Dront does not have any political aims, explains Kayumov, but the authorities will oppose the organisation regardless. The environmentalist explained that after Dront appeared on the register, the public did turn away from the organisation, but also supported it: people collected money for the NGO to pay the fine and organised a festival for the city’s inhabitants in support of the organisation. The authorities come and go, but we still need air, emphasised Kayumov. “Everything is very simple as far as we’re concerned: no matter what they call us, we will continue to save the world as before,” says the head of the environmental centre.
The situation of the law on “foreign agents” is reminiscent of the battle with parasitism in the 1960s, and the battle with political opponents in the 70s, according to Ilya Shablinsky, a member of the Presidential Council of the Russian Federation on the Development of Civil Society and Human Rights (CHR). This is a shameful episode in our history, and it may well continue for some time, considers the human rights defender.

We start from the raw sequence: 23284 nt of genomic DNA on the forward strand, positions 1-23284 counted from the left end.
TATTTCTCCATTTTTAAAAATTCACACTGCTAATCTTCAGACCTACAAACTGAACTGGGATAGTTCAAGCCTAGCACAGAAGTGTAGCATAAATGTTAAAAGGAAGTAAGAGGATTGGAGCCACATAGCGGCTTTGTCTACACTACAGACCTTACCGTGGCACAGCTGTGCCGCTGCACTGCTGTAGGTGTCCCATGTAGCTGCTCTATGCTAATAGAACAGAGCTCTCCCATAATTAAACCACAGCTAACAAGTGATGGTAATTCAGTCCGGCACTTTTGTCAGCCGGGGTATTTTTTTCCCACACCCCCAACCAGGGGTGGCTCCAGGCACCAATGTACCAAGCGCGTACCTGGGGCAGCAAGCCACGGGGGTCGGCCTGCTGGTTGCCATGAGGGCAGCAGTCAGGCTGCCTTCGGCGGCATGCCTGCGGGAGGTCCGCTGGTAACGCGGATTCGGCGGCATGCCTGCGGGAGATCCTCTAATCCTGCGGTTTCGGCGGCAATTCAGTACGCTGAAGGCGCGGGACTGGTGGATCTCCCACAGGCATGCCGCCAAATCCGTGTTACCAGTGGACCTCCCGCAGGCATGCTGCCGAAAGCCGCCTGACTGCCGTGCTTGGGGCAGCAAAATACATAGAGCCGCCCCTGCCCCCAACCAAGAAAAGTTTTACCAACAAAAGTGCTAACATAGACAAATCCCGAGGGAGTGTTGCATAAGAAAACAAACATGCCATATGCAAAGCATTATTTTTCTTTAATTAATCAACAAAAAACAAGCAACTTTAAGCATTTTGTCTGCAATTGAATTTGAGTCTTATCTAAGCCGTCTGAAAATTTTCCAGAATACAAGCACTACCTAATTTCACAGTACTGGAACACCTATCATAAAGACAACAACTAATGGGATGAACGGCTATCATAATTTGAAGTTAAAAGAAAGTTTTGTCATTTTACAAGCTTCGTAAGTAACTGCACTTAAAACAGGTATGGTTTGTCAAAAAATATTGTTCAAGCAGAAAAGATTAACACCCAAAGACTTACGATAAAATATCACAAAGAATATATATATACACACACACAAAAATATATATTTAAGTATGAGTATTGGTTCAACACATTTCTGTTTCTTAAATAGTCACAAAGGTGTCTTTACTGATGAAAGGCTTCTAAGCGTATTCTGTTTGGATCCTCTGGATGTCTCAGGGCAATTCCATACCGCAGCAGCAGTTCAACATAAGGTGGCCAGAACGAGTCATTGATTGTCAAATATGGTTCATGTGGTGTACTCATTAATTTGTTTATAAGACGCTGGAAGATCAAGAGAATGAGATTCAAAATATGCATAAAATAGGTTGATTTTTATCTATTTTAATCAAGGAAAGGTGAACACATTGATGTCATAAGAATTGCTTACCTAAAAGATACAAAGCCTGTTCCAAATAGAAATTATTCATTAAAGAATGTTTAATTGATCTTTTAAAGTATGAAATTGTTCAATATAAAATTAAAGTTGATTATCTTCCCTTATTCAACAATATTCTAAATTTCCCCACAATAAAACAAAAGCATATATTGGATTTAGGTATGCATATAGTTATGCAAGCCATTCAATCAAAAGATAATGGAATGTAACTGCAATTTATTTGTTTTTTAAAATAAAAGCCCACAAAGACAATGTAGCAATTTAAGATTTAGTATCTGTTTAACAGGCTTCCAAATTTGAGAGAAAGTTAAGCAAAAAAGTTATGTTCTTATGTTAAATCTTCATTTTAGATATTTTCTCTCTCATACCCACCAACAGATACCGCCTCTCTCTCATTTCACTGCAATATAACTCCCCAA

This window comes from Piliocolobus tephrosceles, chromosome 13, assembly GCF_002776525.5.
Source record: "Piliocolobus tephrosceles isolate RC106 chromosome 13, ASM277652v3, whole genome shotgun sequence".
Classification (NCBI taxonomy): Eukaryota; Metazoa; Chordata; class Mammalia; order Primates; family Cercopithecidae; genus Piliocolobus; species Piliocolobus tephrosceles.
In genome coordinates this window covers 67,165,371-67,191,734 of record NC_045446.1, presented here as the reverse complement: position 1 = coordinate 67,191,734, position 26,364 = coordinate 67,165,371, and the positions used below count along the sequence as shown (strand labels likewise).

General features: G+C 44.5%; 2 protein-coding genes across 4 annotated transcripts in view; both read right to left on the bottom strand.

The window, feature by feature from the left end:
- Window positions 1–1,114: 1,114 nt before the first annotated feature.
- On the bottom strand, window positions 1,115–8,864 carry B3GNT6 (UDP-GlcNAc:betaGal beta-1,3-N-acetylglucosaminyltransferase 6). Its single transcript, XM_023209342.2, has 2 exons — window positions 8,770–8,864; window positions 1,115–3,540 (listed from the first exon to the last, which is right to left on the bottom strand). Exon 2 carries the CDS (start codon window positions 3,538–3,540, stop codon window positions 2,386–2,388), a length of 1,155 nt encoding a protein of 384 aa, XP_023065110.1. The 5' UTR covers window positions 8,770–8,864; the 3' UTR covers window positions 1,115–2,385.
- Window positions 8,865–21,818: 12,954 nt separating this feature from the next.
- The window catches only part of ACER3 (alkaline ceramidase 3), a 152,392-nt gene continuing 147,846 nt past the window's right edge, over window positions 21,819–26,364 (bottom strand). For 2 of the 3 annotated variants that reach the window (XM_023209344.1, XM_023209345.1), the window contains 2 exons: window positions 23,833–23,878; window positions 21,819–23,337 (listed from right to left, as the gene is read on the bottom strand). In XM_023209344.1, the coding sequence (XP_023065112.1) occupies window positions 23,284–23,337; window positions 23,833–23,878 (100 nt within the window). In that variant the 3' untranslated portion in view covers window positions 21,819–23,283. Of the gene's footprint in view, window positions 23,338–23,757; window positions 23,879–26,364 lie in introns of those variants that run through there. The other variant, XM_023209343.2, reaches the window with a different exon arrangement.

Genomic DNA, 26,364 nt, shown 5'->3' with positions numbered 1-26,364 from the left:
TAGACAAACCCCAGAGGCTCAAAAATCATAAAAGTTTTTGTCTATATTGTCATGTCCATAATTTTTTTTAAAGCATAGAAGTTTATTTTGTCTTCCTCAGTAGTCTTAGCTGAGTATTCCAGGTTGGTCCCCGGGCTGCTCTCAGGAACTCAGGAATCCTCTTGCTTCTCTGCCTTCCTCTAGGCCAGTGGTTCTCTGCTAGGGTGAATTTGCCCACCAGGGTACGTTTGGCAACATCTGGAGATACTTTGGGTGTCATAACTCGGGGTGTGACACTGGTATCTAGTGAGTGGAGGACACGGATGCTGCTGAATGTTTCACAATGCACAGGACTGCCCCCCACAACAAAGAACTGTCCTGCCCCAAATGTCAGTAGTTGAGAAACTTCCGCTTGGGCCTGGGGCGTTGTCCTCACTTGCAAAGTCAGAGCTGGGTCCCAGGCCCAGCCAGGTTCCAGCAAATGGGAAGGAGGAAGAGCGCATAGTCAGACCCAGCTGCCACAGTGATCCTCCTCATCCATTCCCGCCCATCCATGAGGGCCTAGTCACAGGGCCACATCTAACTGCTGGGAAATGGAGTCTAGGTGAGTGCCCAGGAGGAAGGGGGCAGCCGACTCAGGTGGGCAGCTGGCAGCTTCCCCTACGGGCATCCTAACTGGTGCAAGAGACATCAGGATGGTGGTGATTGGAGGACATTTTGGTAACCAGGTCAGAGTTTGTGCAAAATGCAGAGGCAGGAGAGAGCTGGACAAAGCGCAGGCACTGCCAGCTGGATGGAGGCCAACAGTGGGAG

The CHR has tried to find a compromise between the attempts of the authorities to establish control over the finances of NGOs without sticking labels on them, to and ensure that they have the potential to continue their work, but the authorities have rejected it, said Shablinsky: the not-for-profit community was not against governmental checks on their finances, but the authorities were only interested in fuelling a negative campaign.
According to Shablinsly, ‘The very concept of “an organisation which fulfils the function of a foreign agent” is legal nonsense, the essence of which could not be explained by either the Constitutional Court or the presidential representative in the Constitutional Court, whom I asked directly, or the Minister for Justice. This is primarily a “political, dirty label…All in all, this is the oppression and weakening of civil society, this is the oppression of and pressure on any opposition. Well yes, forty years ago they would have been imprisoned. Immediately. Today they are being stifled with fines – that’s progresss.’
In September 2016, the “AgentovNet” was launched, a project aimed at informing, consulting and protecting NGOs. The project united lawyers who are involved in litigating the cases of organisations on behalf of organisations labelled as “foreign agents”. NGOs can receive free consultations on their current situation on the project’s website. Amnesty International has already published an interactive map showing the number of “foreign agents” in the regions of the Russian Federation.
At present there are 148 “foreign agents” on the registry. 44 of the 148 were at various points excluded from the list: only 18 of them were taken off for “ceasing to carry out the function of a foreign agent”. The rest have been closed down.